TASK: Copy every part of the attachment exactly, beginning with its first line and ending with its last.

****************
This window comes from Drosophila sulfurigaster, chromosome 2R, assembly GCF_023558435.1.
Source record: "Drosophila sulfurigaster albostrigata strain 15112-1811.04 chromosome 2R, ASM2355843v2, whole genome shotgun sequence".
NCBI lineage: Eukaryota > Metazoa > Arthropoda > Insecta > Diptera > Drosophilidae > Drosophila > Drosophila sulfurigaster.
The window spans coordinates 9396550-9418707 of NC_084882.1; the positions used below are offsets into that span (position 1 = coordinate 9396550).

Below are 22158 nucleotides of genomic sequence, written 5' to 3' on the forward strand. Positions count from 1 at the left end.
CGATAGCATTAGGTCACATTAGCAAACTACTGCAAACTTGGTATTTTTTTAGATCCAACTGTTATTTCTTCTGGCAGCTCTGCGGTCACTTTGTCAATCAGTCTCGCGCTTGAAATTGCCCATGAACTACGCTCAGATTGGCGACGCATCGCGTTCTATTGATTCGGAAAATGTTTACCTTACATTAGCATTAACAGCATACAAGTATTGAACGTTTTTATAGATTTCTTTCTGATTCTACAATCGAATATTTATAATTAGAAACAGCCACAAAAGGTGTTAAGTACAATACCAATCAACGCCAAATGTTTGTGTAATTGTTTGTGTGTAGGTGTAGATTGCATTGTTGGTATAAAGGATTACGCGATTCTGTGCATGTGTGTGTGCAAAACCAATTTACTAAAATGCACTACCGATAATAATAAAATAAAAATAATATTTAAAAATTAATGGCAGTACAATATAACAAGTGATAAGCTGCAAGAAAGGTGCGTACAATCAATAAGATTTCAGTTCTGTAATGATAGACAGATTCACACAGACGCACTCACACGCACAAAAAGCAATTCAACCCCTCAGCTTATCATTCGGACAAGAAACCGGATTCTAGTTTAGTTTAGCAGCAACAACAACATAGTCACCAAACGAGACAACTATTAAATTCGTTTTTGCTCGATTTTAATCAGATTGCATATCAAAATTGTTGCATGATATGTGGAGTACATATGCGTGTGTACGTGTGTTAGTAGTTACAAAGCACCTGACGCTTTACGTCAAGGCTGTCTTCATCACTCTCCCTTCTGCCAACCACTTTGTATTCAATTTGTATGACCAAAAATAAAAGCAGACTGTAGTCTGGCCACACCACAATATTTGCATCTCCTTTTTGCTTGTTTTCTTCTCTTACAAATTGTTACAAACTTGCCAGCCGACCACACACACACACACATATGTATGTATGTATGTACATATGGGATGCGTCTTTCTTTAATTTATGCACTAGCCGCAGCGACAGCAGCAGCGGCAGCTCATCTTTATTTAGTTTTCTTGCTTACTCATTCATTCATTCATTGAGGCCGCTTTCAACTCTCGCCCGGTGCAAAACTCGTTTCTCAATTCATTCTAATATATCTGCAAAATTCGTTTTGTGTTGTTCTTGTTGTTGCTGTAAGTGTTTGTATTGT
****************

This window comes from Drosophila sulfurigaster, chromosome 2R, assembly GCF_023558435.1.
Source record: "Drosophila sulfurigaster albostrigata strain 15112-1811.04 chromosome 2R, ASM2355843v2, whole genome shotgun sequence".
NCBI lineage: Eukaryota > Metazoa > Arthropoda > Insecta > Diptera > Drosophilidae > Drosophila > Drosophila sulfurigaster.
The window spans coordinates 9396550-9418707 of NC_084882.1; the positions used below are offsets into that span (position 1 = coordinate 9396550).

Below are 22158 nucleotides of genomic sequence, written 5' to 3' on the forward strand. Positions count from 1 at the left end.
CGATAGCATTAGGTCACATTAGCAAACTACTGCAAACTTGGTATTTTTTTAGATCCAACTGTTATTTCTTCTGGCAGCTCTGCGGTCACTTTGTCAATCAGTCTCGCGCTTGAAATTGCCCATGAACTACGCTCAGATTGGCGACGCATCGCGTTCTATTGATTCGGAAAATGTTTACCTTACATTAGCATTAACAGCATACAAGTATTGAACGTTTTTATAGATTTCTTTCTGATTCTACAATCGAATATTTATAATTAGAAACAGCCACAAAAGGTGTTAAGTACAATACCAATCAACGCCAAATGTTTGTGTAATTGTTTGTGTGTAGGTGTAGATTGCATTGTTGGTATAAAGGATTACGCGATTCTGTGCATGTGTGTGTGCAAAACCAATTTACTAAAATGCACTACCGATAATAATAAAATAAAAATAATATTTAAAAATTAATGGCAGTACAATATAACAAGTGATAAGCTGCAAGAAAGGTGCGTACAATCAATAAGATTTCAGTTCTGTAATGATAGACAGATTCACACAGACGCACTCACACGCACAAAAAGCAATTCAACCCCTCAGCTTATCATTCGGACAAGAAACCGGATTCTAGTTTAGTTTAGCAGCAACAACAACATAGTCACCAAACGAGACAACTATTAAATTCGTTTTTGCTCGATTTTAATCAGATTGCATATCAAAATTGTTGCATGATATGTGGAGTACATATGCGTGTGTACGTGTGTTAGTAGTTACAAAGCACCTGACGCTTTACGTCAAGGCTGTCTTCATCACTCTCCCTTCTGCCAACCACTTTGTATTCAATTTGTATGACCAAAAATAAAAGCAGACTGTAGTCTGGCCACACCACAATATTTGCATCTCCTTTTTGCTTGTTTTCTTCTCTTACAAATTGTTACAAACTTGCCAGCCGACCACACACACACACACATATGTATGTATGTATGTACATATGGGATGCGTCTTTCTTTAATTTATGCACTAGCCGCAGCGACAGCAGCAGCGGCAGCTCATCTTTATTTAGTTTTCTTGCTTACTCATTCATTCATTCATTGAGGCCGCTTTCAACTCTCGCCCGGTGCAAAACTCGTTTCTCAATTCATTCTAATATATCTGCAAAATTCGTTTTGTGTTGTTCTTGTTGTTGCTGTAAGTGTTTGTATTGT